Computer mice, or some people say mouses, are everywhere now. Your question is a good one. Our computing scientist, Pierre Kerr, email@example.com, gave us this answer.
When I saw your question I immediately got an old computer mouse and took it apart. I knew there was a ball in a mouse but I wanted to see what exactly it did. If you look on in the science corner in the school library, you'll see the mouse that I cut open. You can move it around and see what happens to the ball.
A mouse is used to control a cursor (usually an arrow or flashing dash), on the computer screen. There are and have been many other ways to move a cursor including a cat, track ball, joystick, light pen, thumb wheels, touch screen and cursor or arrow keys. Out of all of those, the arrow keys are still used and the touch screen is becoming popular again. Joysticks and trackballs are used more in game playing.
You probably want to know what the cat was. Well, Xerox made a computer that was used only for word processing. It had a circular area at the right hand side of the keyboard where you would place your pointer finger. By rubbing it from one side to the other you would move the screen cursor. It was sort of like tickling a cat's tummy.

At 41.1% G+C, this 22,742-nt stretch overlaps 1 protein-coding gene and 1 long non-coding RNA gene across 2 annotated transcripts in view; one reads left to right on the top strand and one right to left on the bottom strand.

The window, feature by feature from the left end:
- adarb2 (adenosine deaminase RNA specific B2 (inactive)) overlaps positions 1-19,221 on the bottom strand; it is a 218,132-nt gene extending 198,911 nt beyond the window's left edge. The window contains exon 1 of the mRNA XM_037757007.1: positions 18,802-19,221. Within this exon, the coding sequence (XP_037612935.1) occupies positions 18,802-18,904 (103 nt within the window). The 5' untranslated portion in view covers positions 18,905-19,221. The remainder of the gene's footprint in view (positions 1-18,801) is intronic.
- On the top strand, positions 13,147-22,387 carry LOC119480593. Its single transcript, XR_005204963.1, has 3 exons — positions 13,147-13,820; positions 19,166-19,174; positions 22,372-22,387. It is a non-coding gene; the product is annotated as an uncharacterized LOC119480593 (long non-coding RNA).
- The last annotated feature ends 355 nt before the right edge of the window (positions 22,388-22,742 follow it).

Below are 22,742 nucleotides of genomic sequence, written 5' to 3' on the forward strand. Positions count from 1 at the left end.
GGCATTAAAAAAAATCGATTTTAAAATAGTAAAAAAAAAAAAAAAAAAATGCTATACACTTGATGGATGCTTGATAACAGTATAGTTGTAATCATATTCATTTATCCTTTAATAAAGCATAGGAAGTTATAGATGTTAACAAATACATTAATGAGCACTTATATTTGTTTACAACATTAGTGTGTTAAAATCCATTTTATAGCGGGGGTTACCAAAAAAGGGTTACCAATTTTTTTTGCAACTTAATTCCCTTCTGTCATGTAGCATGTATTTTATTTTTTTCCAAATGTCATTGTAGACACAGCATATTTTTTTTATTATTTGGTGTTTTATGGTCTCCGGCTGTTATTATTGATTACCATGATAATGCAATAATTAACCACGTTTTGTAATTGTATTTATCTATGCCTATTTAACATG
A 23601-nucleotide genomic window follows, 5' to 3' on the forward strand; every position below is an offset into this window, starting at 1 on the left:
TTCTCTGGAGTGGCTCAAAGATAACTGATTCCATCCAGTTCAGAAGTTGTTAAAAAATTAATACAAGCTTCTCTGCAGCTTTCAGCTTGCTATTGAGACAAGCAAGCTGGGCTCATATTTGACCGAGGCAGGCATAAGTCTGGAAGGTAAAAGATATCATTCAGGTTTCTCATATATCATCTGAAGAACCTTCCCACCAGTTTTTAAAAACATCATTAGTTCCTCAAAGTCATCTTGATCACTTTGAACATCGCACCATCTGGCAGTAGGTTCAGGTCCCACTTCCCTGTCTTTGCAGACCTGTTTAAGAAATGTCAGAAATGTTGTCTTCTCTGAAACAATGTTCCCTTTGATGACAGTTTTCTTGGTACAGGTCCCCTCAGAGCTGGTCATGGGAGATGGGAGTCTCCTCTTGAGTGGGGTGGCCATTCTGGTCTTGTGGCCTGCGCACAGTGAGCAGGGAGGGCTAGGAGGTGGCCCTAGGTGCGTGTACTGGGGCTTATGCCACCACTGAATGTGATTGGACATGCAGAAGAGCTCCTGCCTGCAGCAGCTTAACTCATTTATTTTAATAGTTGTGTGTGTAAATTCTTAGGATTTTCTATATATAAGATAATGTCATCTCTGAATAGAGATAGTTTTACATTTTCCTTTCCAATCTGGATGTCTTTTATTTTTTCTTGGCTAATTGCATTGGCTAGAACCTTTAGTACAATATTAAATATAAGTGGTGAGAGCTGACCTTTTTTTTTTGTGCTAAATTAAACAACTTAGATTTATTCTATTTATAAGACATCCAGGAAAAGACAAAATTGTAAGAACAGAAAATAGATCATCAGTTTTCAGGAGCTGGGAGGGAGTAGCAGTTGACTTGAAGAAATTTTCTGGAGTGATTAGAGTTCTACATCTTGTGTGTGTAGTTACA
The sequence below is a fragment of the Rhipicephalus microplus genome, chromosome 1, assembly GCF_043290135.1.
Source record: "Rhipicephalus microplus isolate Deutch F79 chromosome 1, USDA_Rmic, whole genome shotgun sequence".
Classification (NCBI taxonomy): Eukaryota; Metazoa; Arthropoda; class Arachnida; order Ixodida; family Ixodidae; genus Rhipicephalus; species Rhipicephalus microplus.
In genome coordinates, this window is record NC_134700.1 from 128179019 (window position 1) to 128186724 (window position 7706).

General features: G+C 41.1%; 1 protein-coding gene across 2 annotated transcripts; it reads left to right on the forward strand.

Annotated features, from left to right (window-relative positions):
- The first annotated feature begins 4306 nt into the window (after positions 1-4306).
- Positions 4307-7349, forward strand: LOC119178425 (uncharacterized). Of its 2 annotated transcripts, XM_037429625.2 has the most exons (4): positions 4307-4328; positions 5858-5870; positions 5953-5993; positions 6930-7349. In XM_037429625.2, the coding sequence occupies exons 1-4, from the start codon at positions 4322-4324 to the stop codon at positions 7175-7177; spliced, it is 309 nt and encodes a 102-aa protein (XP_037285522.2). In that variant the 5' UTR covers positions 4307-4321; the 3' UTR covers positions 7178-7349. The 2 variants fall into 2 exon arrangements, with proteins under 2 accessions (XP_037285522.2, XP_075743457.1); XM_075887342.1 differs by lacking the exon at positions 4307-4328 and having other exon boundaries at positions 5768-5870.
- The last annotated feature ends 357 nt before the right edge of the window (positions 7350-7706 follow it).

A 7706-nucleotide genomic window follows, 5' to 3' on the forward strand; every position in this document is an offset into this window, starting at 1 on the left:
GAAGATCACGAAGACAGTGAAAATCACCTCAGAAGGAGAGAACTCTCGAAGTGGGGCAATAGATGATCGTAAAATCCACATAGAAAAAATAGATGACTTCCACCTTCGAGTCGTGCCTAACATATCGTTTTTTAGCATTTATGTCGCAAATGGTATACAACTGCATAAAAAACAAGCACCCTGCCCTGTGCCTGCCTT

Anyway, back to your question. The ball, as you can see if you look at the one in the library, rolls in the direction that you push the mouse. This motion is transferred to two small wheels inside the mouse that rub against the mouse. These wheels turn things that look a bit like gears with teeth. These spin between a small light and a detector than knows when the light is blocked by a tooth or not.
The mouse sends electrical signals along the wire connecting it to the computer that change according to the light detected. The computer can then figure out which direction and how fast the mouse was moved.
The mouse pad is designed so that the mouse can move smoothly back and forth while the ball can grip enough so that it accurately tracks the motion of the mouse. A bumpy surface will cause the ball to skip and a sticky surface will make your hand and arm tired. Most mouse pads are smooth and fairly hard.
Answer #% % filename A119.DOC page% % page 1 of% % numpages 1 % % date \@ "MMMM d, yyyy"June 17, 1995Back to